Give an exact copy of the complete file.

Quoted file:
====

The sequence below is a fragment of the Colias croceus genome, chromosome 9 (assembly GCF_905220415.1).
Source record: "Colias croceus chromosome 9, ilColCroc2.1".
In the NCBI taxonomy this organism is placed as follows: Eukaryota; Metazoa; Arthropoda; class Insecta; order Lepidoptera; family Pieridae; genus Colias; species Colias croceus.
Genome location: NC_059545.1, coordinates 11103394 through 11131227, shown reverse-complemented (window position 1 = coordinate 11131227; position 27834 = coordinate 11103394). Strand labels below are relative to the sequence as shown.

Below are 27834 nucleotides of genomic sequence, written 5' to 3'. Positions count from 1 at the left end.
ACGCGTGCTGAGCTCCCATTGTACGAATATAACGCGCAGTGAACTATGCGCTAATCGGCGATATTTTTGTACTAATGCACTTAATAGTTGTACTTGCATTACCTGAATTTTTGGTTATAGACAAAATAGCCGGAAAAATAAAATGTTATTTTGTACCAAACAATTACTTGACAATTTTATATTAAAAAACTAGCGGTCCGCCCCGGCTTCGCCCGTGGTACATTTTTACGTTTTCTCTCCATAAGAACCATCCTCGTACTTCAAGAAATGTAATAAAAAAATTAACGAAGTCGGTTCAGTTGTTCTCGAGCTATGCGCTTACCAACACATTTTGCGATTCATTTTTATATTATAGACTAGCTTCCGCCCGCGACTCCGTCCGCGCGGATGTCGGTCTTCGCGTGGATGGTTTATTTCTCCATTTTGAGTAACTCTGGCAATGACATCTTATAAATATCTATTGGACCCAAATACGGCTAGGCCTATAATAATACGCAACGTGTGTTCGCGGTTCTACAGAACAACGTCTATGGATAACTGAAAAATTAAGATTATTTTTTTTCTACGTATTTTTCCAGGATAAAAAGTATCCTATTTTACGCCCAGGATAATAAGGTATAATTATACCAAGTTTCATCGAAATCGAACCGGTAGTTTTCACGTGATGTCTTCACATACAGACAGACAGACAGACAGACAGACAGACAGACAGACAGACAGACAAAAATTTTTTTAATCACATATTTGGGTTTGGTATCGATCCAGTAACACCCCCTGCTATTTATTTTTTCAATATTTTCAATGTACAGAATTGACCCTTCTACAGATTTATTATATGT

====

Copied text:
The sequence below is a fragment of the Colias croceus genome, chromosome 9 (assembly GCF_905220415.1).
Source record: "Colias croceus chromosome 9, ilColCroc2.1".
In the NCBI taxonomy this organism is placed as follows: Eukaryota; Metazoa; Arthropoda; class Insecta; order Lepidoptera; family Pieridae; genus Colias; species Colias croceus.
Genome location: NC_059545.1, coordinates 11103394 through 11131227, shown reverse-complemented (window position 1 = coordinate 11131227; position 27834 = coordinate 11103394). Strand labels below are relative to the sequence as shown.

Below are 27834 nucleotides of genomic sequence, written 5' to 3'. Positions count from 1 at the left end.
ACGCGTGCTGAGCTCCCATTGTACGAATATAACGCGCAGTGAACTATGCGCTAATCGGCGATATTTTTGTACTAATGCACTTAATAGTTGTACTTGCATTACCTGAATTTTTGGTTATAGACAAAATAGCCGGAAAAATAAAATGTTATTTTGTACCAAACAATTACTTGACAATTTTATATTAAAAAACTAGCGGTCCGCCCCGGCTTCGCCCGTGGTACATTTTTACGTTTTCTCTCCATAAGAACCATCCTCGTACTTCAAGAAATGTAATAAAAAAATTAACGAAGTCGGTTCAGTTGTTCTCGAGCTATGCGCTTACCAACACATTTTGCGATTCATTTTTATATTATAGACTAGCTTCCGCCCGCGACTCCGTCCGCGCGGATGTCGGTCTTCGCGTGGATGGTTTATTTCTCCATTTTGAGTAACTCTGGCAATGACATCTTATAAATATCTATTGGACCCAAATACGGCTAGGCCTATAATAATACGCAACGTGTGTTCGCGGTTCTACAGAACAACGTCTATGGATAACTGAAAAATTAAGATTATTTTTTTTCTACGTATTTTTCCAGGATAAAAAGTATCCTATTTTACGCCCAGGATAATAAGGTATAATTATACCAAGTTTCATCGAAATCGAACCGGTAGTTTTCACGTGATGTCTTCACATACAGACAGACAGACAGACAGACAGACAGACAGACAGACAGACAGACAAAAATTTTTTTAATCACATATTTGGGTTTGGTATCGATCCAGTAACACCCCCTGCTATTTATTTTTTCAATATTTTCAATGTACAGAATTGACCCTTCTACAGATTTATTATATGT